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Physically connecting releases hormones in your body.
Sensors directly under your skin, called “Pacinian corpuscles,” register pressure from touch, and send a signal to the vagus nerve. This nerve that is connected to multiple organs in your body, is responsible for slowing the heart and decreasing blood pressure in response to invited or non-threatening touch. So physical connection can lower stress levels.
Let’s take a look at some of the main hormones release when we connect with each other.
The hormone that most people are chasing when they long for physical connection is oxytocin. You’ve probably heard of this hormone referred to as the “cuddle” hormone. The brain uses oxytocin to drive us into desiring being close to someone else. Whether you’re becoming romantically involved with someone, or a new parent bonding with a baby, or even just someone having found another person who is obviously a great friend connection to have, oxytocin is a powerful hormone that creates a lot of reward sensations in the brain.
A good example of how effective oxytocin is at creating connection is demonstrated in this study. Study participants with high-functioning autism were given an intranasal spritz of oxytocin which drove them to recognize and connect with participants in a ball toss game that were giving them positive social cues. In other words, in people who typically don’t process positive social cues due to their autism, oxytocin actually helped them recognize those cues momentarily, creating social trust.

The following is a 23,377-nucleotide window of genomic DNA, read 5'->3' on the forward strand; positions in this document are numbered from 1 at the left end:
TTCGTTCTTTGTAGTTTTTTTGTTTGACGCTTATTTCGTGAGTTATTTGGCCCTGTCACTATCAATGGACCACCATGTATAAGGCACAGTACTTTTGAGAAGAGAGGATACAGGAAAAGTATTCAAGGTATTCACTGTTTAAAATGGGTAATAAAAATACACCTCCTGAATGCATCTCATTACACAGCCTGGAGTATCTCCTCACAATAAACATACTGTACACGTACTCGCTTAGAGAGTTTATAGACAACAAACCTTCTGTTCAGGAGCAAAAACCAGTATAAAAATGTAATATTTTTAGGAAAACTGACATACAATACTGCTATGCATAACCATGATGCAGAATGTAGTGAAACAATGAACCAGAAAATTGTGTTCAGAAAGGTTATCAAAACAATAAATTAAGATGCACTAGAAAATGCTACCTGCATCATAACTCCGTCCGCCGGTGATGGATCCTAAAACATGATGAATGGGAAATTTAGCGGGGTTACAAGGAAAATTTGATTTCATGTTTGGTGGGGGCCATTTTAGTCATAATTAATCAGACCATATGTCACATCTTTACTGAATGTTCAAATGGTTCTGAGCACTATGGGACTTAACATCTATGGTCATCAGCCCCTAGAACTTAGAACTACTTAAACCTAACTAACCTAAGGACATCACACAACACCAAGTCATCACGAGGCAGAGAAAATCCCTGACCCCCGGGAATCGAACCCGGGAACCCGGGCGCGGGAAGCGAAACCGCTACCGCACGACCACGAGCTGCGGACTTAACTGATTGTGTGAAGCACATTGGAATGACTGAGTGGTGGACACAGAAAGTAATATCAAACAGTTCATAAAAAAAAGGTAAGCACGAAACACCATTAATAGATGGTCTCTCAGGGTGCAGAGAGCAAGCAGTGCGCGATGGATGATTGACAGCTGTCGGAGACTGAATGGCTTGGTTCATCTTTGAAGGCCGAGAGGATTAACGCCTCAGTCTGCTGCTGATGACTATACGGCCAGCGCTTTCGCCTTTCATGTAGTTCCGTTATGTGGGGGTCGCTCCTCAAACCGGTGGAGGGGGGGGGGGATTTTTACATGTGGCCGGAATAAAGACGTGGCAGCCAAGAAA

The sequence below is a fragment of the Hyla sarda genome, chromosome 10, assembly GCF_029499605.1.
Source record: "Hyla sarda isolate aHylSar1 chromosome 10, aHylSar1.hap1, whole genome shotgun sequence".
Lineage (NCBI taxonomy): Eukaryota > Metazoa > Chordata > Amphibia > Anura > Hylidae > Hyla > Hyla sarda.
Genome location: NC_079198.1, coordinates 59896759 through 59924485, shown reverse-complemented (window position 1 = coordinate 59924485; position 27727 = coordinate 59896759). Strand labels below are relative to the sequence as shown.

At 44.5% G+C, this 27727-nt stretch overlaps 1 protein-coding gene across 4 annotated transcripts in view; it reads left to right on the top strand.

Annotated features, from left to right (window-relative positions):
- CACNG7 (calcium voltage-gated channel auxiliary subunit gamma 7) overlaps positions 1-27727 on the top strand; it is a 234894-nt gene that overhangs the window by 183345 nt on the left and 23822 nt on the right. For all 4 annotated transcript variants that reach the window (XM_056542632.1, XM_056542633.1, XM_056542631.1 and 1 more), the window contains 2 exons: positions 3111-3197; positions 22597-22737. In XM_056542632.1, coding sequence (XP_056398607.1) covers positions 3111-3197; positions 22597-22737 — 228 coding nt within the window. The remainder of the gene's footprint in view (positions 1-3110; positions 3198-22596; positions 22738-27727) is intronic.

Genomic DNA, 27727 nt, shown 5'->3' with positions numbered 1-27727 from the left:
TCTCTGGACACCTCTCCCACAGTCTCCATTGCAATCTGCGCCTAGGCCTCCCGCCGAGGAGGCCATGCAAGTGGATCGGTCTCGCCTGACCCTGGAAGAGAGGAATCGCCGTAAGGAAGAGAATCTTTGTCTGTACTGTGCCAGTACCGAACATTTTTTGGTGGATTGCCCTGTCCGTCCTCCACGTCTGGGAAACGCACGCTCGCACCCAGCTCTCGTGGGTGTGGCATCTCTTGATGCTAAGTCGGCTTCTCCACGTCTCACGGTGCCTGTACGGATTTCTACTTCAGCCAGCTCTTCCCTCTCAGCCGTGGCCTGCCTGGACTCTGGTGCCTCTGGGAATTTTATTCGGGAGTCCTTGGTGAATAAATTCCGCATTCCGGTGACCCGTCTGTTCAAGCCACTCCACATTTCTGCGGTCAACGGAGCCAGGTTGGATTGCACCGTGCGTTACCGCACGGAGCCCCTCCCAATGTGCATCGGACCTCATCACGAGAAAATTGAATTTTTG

Social connection (not social media connection, don’t get those confused) also releases serotonin. Serotonin is another feel good chemical associated with positive mood. Lack of serotonin has been recognized as a major cause of depression.
Serotonin is also responsible for “modulating mood, cognition, reward, learning, memory, and numerous physiological processes such as vomiting and vasoconstriction.” Kind of important!
The final major connection hormone is dopamine. Another neurotransmitter, dopamine, is also associated with feeling good.
Dopamine creates desire. Think about the last time you had a strong craving for something. That sensation of urge that you just have to fill, that is created by dopamine. Once you fulfill the urge or desire, there’s a surge of dopamine that then tapers off, and you feel relief. So I think of dopamine as a hormone that causes tension to drive you into action.
This can be a double edged sword. Dopamine driving you to productive behavior is a good thing. Dopamine driving you to destructive behavior is not. So obviously dopamine is nuanced. And the tricky thing with dopamine is that in order to keep driving you to something your brain is defining as beneficial, your cells can decrease the amount of dopamine receptors they have on their outer layer, which means more dopamine has to be created in order create the desirable effect. This is a nifty trick of nature to get you lightly, or even heavily addicted to something that lights up the reward system in your brain.
Unfortunately this reward system doesn’t exercise judgement and caution, and it certainly doesn’t take the future into consideration. It is all about feeling good in the here and now, and getting more of it until it runs out. This is great for sustaining long-term connections, as long as they support our health and well being.
Obviously dopamine is one of those hormones that needs you and your rational pre-frontal cortex to monitor it to ensure that it’s creating desire for the right things in your life.
As a certified health and certified life coach I am skilled at helping people create the mindset and habits to enjoy their lives more and support the physical and mental health of their brains. If you’d like to explore working together you can schedule 30 minutes to connect with me (see what I did there?) by clicking this link to access my calendar.
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